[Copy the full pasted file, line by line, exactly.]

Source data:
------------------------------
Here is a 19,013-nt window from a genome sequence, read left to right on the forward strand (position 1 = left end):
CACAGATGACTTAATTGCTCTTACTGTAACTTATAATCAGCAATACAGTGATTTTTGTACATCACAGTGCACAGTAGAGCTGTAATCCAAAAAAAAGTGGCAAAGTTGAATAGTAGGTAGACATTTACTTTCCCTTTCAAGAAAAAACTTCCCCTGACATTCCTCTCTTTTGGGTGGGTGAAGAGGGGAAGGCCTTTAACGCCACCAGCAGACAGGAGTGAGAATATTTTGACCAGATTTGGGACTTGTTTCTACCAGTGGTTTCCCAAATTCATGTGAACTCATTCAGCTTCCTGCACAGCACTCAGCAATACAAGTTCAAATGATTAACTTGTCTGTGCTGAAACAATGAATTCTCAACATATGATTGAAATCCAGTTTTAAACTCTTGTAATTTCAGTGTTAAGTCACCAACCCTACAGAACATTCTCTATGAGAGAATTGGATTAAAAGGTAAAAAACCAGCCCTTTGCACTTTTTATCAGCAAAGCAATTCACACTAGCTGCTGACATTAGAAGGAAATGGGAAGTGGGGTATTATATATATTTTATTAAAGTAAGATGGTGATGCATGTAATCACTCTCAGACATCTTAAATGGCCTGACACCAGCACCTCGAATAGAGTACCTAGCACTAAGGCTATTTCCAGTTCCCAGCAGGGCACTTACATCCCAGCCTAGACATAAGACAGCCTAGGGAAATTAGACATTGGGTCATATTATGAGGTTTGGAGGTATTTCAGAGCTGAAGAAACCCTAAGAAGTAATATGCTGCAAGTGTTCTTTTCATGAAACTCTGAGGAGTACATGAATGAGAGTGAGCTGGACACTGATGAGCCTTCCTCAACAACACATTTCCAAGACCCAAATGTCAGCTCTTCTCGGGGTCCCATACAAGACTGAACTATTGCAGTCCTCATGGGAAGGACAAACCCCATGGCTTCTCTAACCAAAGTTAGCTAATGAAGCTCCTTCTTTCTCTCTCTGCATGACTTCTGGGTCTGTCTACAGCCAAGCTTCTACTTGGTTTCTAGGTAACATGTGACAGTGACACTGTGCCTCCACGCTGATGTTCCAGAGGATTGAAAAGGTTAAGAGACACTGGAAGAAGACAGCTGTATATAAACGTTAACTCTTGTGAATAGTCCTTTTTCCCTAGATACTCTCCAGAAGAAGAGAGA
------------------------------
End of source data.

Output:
Here is a 19,013-nt window from a genome sequence, read left to right on the forward strand (position 1 = left end):
CACAGATGACTTAATTGCTCTTACTGTAACTTATAATCAGCAATACAGTGATTTTTGTACATCACAGTGCACAGTAGAGCTGTAATCCAAAAAAAAGTGGCAAAGTTGAATAGTAGGTAGACATTTACTTTCCCTTTCAAGAAAAAACTTCCCCTGACATTCCTCTCTTTTGGGTGGGTGAAGAGGGGAAGGCCTTTAACGCCACCAGCAGACAGGAGTGAGAATATTTTGACCAGATTTGGGACTTGTTTCTACCAGTGGTTTCCCAAATTCATGTGAACTCATTCAGCTTCCTGCACAGCACTCAGCAATACAAGTTCAAATGATTAACTTGTCTGTGCTGAAACAATGAATTCTCAACATATGATTGAAATCCAGTTTTAAACTCTTGTAATTTCAGTGTTAAGTCACCAACCCTACAGAACATTCTCTATGAGAGAATTGGATTAAAAGGTAAAAAACCAGCCCTTTGCACTTTTTATCAGCAAAGCAATTCACACTAGCTGCTGACATTAGAAGGAAATGGGAAGTGGGGTATTATATATATTTTATTAAAGTAAGATGGTGATGCATGTAATCACTCTCAGACATCTTAAATGGCCTGACACCAGCACCTCGAATAGAGTACCTAGCACTAAGGCTATTTCCAGTTCCCAGCAGGGCACTTACATCCCAGCCTAGACATAAGACAGCCTAGGGAAATTAGACATTGGGTCATATTATGAGGTTTGGAGGTATTTCAGAGCTGAAGAAACCCTAAGAAGTAATATGCTGCAAGTGTTCTTTTCATGAAACTCTGAGGAGTACATGAATGAGAGTGAGCTGGACACTGATGAGCCTTCCTCAACAACACATTTCCAAGACCCAAATGTCAGCTCTTCTCGGGGTCCCATACAAGACTGAACTATTGCAGTCCTCATGGGAAGGACAAACCCCATGGCTTCTCTAACCAAAGTTAGCTAATGAAGCTCCTTCTTTCTCTCTCTGCATGACTTCTGGGTCTGTCTACAGCCAAGCTTCTACTTGGTTTCTAGGTAACATGTGACAGTGACACTGTGCCTCCACGCTGATGTTCCAGAGGATTGAAAAGGTTAAGAGACACTGGAAGAAGACAGCTGTATATAAACGTTAACTCTTGTGAATAGTCCTTTTTCCCTAGATACTCTCCAGAAGAAGAGAGA